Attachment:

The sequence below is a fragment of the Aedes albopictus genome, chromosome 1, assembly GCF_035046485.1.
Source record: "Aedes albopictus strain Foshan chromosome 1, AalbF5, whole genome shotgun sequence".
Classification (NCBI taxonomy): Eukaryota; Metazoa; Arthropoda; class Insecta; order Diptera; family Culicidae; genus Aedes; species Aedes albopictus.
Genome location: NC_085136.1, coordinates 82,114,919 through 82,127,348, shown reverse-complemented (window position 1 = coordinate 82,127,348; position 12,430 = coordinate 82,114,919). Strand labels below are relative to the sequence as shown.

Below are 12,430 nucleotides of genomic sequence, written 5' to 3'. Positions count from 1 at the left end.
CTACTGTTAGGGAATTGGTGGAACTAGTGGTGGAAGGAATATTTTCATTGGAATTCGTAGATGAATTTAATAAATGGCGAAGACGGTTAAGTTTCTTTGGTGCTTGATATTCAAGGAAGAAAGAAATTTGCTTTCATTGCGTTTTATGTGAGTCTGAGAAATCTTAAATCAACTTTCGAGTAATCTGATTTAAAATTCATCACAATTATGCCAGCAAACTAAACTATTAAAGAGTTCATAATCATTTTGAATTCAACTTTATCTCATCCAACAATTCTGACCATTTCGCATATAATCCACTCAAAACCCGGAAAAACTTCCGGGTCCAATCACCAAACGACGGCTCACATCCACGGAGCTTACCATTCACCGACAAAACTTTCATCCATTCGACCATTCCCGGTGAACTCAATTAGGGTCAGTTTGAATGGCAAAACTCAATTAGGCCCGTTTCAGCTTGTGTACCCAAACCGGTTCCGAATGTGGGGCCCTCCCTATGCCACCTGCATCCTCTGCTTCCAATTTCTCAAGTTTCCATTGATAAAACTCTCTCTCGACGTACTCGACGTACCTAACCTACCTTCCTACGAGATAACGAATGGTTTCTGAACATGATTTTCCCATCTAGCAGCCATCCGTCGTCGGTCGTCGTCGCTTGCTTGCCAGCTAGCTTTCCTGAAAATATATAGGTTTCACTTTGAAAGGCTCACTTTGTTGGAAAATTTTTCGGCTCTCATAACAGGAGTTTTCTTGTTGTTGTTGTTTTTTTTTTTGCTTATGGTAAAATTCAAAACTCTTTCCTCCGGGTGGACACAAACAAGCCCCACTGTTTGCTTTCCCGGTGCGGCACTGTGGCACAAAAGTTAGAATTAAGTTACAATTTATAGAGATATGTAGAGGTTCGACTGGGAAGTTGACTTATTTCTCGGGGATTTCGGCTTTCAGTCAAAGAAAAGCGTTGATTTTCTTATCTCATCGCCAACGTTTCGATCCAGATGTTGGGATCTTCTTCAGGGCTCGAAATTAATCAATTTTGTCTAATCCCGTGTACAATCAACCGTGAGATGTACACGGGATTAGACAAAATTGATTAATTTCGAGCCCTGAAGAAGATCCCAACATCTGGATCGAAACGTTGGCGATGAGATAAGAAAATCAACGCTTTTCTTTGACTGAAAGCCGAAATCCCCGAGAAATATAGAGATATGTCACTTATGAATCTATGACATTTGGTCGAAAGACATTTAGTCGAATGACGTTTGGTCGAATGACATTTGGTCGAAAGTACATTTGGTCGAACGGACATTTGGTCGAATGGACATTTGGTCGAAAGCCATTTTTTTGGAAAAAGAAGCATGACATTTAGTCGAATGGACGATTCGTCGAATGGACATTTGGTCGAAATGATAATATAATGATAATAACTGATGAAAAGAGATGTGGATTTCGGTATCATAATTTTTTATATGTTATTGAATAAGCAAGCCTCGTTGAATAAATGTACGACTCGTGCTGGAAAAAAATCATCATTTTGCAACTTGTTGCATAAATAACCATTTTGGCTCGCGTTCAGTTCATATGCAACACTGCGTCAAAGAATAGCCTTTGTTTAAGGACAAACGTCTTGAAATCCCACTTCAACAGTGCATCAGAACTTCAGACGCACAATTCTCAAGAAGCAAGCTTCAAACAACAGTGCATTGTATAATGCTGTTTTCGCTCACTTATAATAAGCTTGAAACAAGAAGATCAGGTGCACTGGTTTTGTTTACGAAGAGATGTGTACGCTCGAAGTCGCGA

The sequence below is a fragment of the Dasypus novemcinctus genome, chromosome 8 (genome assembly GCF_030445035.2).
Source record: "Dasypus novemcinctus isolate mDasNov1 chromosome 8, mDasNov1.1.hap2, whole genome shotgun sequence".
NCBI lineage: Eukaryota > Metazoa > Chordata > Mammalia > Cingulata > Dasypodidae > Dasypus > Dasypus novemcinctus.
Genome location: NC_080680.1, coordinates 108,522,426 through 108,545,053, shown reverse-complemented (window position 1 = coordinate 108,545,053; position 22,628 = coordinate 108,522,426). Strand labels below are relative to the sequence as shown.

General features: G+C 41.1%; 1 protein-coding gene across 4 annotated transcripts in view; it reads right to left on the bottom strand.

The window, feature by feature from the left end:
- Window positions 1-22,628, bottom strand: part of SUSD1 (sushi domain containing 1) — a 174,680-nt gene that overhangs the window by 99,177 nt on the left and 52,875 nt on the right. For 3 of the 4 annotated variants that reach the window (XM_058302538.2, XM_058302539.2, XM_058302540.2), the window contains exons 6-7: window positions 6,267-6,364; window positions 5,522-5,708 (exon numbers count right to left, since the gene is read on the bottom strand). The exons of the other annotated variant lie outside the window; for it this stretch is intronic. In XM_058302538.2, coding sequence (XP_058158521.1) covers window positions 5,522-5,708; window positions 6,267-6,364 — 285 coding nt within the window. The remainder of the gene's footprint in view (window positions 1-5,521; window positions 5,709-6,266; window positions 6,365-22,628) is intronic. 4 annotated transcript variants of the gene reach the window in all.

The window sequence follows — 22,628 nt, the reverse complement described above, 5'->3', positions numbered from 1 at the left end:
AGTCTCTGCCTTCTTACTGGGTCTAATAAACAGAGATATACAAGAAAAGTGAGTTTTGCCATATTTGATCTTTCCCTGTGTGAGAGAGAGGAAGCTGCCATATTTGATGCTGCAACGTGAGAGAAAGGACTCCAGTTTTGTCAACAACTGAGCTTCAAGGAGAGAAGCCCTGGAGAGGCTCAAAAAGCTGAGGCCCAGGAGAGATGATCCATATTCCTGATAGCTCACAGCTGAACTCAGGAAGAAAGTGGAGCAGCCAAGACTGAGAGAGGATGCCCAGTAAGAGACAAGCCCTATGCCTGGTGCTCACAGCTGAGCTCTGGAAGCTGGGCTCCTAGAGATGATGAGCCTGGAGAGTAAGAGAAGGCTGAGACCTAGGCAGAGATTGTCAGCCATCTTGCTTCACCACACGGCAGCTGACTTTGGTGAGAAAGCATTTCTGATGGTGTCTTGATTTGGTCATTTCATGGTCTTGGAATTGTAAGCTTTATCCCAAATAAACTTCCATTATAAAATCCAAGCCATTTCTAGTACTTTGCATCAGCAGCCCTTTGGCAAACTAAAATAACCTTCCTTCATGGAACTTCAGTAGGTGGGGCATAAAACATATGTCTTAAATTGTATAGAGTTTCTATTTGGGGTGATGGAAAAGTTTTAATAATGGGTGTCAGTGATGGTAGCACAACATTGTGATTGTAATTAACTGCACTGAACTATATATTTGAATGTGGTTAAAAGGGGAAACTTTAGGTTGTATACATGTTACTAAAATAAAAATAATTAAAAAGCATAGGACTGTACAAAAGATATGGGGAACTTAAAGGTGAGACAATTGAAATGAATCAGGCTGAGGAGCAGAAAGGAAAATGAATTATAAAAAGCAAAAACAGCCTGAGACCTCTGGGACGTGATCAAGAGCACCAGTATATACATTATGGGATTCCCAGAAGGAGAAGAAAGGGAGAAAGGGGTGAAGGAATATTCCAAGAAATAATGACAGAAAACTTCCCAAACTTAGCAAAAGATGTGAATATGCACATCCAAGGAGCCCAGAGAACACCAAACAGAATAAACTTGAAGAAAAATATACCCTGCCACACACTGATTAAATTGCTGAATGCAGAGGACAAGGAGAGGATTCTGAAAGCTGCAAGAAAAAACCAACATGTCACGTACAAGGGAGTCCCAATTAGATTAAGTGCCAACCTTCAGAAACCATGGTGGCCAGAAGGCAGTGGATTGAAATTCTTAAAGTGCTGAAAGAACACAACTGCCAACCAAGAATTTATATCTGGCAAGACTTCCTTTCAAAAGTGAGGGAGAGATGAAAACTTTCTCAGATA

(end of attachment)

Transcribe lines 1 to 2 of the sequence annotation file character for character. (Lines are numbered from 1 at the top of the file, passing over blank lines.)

The sequence below is a fragment of the Aedes albopictus genome, chromosome 1, assembly GCF_035046485.1.
Source record: "Aedes albopictus strain Foshan chromosome 1, AalbF5, whole genome shotgun sequence".